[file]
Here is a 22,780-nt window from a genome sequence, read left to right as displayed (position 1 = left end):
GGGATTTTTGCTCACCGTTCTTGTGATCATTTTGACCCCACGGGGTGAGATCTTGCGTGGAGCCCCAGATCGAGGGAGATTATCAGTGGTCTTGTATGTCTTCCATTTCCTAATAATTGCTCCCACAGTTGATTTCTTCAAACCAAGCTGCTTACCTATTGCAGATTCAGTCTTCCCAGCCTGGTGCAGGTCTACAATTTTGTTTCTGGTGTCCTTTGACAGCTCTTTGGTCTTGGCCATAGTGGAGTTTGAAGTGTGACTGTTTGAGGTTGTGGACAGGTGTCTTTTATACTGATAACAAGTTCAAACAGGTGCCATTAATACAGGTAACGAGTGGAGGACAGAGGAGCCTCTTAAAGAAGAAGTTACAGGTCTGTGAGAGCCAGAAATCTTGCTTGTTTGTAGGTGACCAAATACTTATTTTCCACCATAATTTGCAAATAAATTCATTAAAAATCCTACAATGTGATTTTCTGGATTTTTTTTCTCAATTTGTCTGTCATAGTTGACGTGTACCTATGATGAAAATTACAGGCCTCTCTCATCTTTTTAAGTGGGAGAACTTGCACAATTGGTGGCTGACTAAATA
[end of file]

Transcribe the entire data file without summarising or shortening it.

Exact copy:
Here is a 22,780-nt window from a genome sequence, read left to right as displayed (position 1 = left end):
GGGATTTTTGCTCACCGTTCTTGTGATCATTTTGACCCCACGGGGTGAGATCTTGCGTGGAGCCCCAGATCGAGGGAGATTATCAGTGGTCTTGTATGTCTTCCATTTCCTAATAATTGCTCCCACAGTTGATTTCTTCAAACCAAGCTGCTTACCTATTGCAGATTCAGTCTTCCCAGCCTGGTGCAGGTCTACAATTTTGTTTCTGGTGTCCTTTGACAGCTCTTTGGTCTTGGCCATAGTGGAGTTTGAAGTGTGACTGTTTGAGGTTGTGGACAGGTGTCTTTTATACTGATAACAAGTTCAAACAGGTGCCATTAATACAGGTAACGAGTGGAGGACAGAGGAGCCTCTTAAAGAAGAAGTTACAGGTCTGTGAGAGCCAGAAATCTTGCTTGTTTGTAGGTGACCAAATACTTATTTTCCACCATAATTTGCAAATAAATTCATTAAAAATCCTACAATGTGATTTTCTGGATTTTTTTTCTCAATTTGTCTGTCATAGTTGACGTGTACCTATGATGAAAATTACAGGCCTCTCTCATCTTTTTAAGTGGGAGAACTTGCACAATTGGTGGCTGACTAAATA